Mr. Hawthorne, Mr. Thoreau, Miss Alcott, Mr. Emerson, And Me


Once a year the Pratts gave a picnic to which all Concord high and low, rich and poor, old and young, wise and foolish, trooped in a long procession. Probably the only time I ever saw Margaret Fuller was at one of these gatherings. She sat under a great tree with a little girl in her arms. Her long hair was loose and hung about her like a garment. As at that time it was very unusual to see flowing hair, it made a deep impression upon my mind, and I told one of my schoolmates of the wonderful sight and of my great admiration of Miss Fuller’s manner of dressing her hair! My schoolmate confessed that she did not like it, that her mother thought it very untidy, which showed as Carlyle would say that a sense of the eternal verities had not died out even in Concord. Miss Fuller, however, at several different periods must have been a very noticeable figure in Concord society and I well remember hearing the village Doctor say he had just met Mr. Hawthorne who told him all the song-birds must be abroad that afternoon, for first he met Margaret Fuller and soon after Mr. Emerson, both in Sleepy Hollow! A little rustic seat used to indicate the spot where Mr. Hawthorne met these rare and delightful visitants, to those who knew the story. Some of the Concord ladies, however, did not appreciate Miss Fuller’s fine sentiments, among whom it is odd now to remember were two maiden aunts of Mr. Henry Thoreau. “All bosh, my dear!” exclaimed Miss Maria Thoreau to a disappointed matron whom domestic duties kept away from a much anticipated converstion,—“when a woman does not know herself what she wants to say, how can she expect anybody else to find out?”

A child has no chronology and many occurrences crowd my mind which may be synchronous and may be years apart. A glimpse of Hawthorne that I once enjoyed at his home in the Old Manse is, however, just as delightful as if capable of date and verification. I was sent to the Manse with a package of medicine for Mrs. Hawthorne and told to repeat exactly the minute directions I had received. I stood on tip-toe before the ancient door at the end of the long avenue of half-dead ash trees and just managed to reach the ponderous iron knocker. This knocker with the head of an Egyptian sphinx, I have since heard, is said to rise and fall three times when a death is to take place in the family, although at that time I knew nothi’ng half so interesting about it. Mr. Hawthorne himself opened the door and I did my errand and delivered my message. Suddenly he said, “Wouldn’t the Doctor’s little girl like to see the new baby?” Of course the Doctor’s little girl was eager to see anything which was new, and he led me up the aged stairs, then, asking me to wait a moment, disappeared through a partially opened door. Before long he reappeared with the tiniest morsel of humanity I had ever seen in his long, strong arms. He was singularly handsome, of great height, and corresponding breadth, and as he stood there with his raven hair and brilliant dark eyes, I was certain he looked exactly like Prince Charming who aroused the sleeping beauty in the enchanted forest.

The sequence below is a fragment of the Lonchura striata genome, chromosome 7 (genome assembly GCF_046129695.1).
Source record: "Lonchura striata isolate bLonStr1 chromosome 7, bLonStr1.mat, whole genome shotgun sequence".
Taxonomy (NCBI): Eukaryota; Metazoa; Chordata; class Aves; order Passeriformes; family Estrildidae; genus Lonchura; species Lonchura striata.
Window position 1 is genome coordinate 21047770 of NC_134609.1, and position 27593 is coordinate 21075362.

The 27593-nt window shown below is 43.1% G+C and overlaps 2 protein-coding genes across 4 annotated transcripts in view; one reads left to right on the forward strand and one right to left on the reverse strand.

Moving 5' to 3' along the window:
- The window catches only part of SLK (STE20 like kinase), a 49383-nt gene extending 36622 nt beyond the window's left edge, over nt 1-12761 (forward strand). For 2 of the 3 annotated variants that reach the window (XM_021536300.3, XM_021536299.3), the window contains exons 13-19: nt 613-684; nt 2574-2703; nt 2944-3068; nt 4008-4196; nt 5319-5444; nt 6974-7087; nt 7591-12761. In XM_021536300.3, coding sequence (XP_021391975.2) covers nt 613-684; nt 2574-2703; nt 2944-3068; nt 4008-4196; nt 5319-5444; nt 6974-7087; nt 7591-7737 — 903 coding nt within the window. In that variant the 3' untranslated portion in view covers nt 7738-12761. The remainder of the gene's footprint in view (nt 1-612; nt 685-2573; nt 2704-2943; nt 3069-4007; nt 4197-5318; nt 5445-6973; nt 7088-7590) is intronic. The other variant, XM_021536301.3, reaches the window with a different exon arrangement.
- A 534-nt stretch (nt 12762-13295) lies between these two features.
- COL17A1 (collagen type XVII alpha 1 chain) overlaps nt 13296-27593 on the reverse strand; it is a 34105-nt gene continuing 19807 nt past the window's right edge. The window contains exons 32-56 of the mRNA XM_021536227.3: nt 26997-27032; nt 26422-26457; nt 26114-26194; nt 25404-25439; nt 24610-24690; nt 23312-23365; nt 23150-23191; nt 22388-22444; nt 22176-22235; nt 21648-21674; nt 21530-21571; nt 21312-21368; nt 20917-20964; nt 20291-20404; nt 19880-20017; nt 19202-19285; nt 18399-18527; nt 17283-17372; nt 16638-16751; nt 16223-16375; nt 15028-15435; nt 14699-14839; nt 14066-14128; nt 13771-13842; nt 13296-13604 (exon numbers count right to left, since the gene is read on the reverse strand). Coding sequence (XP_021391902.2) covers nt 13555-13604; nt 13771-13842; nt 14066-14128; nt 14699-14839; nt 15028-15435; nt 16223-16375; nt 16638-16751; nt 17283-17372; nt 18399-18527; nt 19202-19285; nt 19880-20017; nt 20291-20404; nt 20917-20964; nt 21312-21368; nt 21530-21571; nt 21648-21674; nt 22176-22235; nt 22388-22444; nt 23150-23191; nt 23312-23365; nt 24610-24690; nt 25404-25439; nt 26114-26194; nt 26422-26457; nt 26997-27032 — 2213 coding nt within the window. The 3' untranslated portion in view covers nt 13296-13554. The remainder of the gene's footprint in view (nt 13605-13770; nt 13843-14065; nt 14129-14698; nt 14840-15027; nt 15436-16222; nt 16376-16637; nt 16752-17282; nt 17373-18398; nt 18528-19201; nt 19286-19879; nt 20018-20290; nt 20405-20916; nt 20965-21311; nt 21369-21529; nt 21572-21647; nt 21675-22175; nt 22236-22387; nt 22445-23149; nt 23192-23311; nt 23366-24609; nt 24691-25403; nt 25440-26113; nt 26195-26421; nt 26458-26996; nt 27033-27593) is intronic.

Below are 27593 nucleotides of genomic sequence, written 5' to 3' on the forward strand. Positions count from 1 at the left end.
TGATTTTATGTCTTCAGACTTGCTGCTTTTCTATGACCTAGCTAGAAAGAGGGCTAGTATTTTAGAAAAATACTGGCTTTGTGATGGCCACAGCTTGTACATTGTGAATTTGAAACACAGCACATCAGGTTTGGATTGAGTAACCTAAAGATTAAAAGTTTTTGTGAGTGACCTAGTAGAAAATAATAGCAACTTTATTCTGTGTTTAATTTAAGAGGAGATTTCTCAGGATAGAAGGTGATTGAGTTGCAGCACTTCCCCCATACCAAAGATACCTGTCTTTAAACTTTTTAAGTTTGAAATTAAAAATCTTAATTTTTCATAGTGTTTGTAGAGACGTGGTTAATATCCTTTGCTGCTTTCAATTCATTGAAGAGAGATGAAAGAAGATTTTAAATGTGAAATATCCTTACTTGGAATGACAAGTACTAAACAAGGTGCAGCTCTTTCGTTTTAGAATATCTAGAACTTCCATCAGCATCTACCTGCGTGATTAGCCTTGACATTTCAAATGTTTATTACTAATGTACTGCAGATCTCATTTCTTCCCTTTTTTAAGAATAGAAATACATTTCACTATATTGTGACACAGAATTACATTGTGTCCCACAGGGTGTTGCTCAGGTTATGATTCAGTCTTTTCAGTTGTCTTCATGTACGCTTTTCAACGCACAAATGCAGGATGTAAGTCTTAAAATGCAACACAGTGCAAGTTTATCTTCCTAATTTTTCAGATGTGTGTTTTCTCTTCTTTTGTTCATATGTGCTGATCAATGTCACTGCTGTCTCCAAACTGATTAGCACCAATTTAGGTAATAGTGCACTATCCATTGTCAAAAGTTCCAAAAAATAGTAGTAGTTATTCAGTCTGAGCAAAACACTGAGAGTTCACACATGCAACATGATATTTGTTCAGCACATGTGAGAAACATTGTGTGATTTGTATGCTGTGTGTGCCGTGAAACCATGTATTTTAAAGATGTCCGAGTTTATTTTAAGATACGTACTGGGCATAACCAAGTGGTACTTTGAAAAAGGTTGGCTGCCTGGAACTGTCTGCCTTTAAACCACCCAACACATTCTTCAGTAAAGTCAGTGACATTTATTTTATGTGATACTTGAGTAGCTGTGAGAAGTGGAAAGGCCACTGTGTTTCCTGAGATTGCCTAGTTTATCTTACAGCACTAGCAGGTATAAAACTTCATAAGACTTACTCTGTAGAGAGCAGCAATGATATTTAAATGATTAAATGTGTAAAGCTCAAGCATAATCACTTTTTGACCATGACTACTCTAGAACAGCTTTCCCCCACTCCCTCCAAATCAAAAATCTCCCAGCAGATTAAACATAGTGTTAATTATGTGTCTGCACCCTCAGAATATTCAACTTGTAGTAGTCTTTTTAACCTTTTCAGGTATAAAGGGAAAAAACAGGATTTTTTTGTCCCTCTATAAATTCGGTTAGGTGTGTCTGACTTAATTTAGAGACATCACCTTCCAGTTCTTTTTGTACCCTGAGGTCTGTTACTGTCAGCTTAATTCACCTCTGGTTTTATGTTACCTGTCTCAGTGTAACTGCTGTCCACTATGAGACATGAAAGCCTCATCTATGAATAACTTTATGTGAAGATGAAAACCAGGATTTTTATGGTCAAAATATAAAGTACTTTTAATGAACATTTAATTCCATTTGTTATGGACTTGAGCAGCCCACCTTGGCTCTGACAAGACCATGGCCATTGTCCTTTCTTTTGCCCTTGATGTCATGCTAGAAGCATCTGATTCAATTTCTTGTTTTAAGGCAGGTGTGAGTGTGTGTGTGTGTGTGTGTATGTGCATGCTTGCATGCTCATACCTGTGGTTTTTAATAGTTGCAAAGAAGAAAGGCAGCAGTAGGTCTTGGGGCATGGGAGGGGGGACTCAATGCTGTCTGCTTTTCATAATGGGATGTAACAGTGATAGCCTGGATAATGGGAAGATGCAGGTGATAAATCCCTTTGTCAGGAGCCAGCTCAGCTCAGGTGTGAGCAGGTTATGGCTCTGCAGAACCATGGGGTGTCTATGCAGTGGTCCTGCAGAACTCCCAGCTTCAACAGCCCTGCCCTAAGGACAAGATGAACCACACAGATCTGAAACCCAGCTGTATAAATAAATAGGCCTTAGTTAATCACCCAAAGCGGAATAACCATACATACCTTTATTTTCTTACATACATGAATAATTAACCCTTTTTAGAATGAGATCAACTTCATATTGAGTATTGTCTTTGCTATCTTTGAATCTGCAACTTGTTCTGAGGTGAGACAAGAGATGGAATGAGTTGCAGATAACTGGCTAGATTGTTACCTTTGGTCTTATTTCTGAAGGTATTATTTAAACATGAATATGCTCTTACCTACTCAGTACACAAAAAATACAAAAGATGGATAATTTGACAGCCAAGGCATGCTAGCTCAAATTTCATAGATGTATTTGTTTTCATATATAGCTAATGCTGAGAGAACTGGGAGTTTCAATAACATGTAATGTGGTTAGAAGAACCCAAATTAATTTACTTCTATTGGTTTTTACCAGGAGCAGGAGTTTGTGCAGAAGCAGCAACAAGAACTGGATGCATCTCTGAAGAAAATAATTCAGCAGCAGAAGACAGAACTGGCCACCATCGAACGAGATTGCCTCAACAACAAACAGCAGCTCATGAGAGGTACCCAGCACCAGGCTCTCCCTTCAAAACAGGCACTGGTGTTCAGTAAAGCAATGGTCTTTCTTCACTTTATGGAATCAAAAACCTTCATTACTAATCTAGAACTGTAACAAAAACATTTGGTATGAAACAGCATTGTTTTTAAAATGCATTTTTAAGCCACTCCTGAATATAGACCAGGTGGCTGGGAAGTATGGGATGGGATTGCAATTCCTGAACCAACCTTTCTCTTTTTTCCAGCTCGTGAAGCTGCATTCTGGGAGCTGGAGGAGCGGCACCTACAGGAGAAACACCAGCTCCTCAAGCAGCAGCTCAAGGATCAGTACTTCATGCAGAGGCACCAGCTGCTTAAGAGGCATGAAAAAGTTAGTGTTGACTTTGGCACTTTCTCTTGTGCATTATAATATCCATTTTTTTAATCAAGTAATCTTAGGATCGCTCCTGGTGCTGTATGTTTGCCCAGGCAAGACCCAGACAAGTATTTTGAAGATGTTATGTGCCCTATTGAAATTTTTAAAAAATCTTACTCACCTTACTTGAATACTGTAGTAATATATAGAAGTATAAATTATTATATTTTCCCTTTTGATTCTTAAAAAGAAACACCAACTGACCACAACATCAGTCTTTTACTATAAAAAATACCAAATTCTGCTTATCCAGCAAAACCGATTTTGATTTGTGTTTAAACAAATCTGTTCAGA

I was too much accustomed to children to feel any particular enthusiasm over the baby and gladly obeyed when Mrs. Hawthorne from the inner room asked me to walk in and see her. Once in I forgot all about the baby and ceased to be conscious even of Prince Charming himself.

Concord gossips of that day called Mrs. Hawthorne “homely, plain,” but certainly her room was not. Being an artist she had done what, common enough now, was then very rare—painted her furniture herself. On the head of the bed she had copied Guide’s Aurora and at its foot what she called one of Raphael’s Hours, while on the wash-stand was Venus rising from the sea, and on the dressing table Correggio’s Cupid. It was my first acquaintance with art, and instead of walking home, I appeared to be floating on the clouds.

Mr. Hawthorne cared little for Concord and I fancy at that time Concord returned the sentiment with usury. Mr. Emerson told me not long before his death that he never knew Mr. Hawthorne, but felt always as if there was an impassable gulf between them. Once determined to bridge it, he invited him to accompany him upon a long walking tour. When he left him at his own gate after several days’ constant intercourse, he fancied he had succeeded. But the next time they met the gulf had opened wider than ever. They may have read each other’s writings, although personally I recall no such statement on the part of Mr. Emerson, who indeed read very few of the books written by his contemporaries. It appears incredible, but is I believe true that in spite of the familiar relations he sustained for years with the whole Alcott family, he never even attempted one of Miss Louisa Alcott’s popular stories. Mr. Emerson said after Mr. Hawthorne’s death that Mrs. Hawthorne asked him to look over the account of her husband’s publishers, having an impression that in some respects they had not dealt entirely fairly with her. He complied and, as I understood him, was convinced that the family had actually drawn more money, instead of less, than was rightfully theirs. He left me with the impression that he did not convince Mrs. Hawthorne, but on the contrary inspired her with a distrust of his own probity.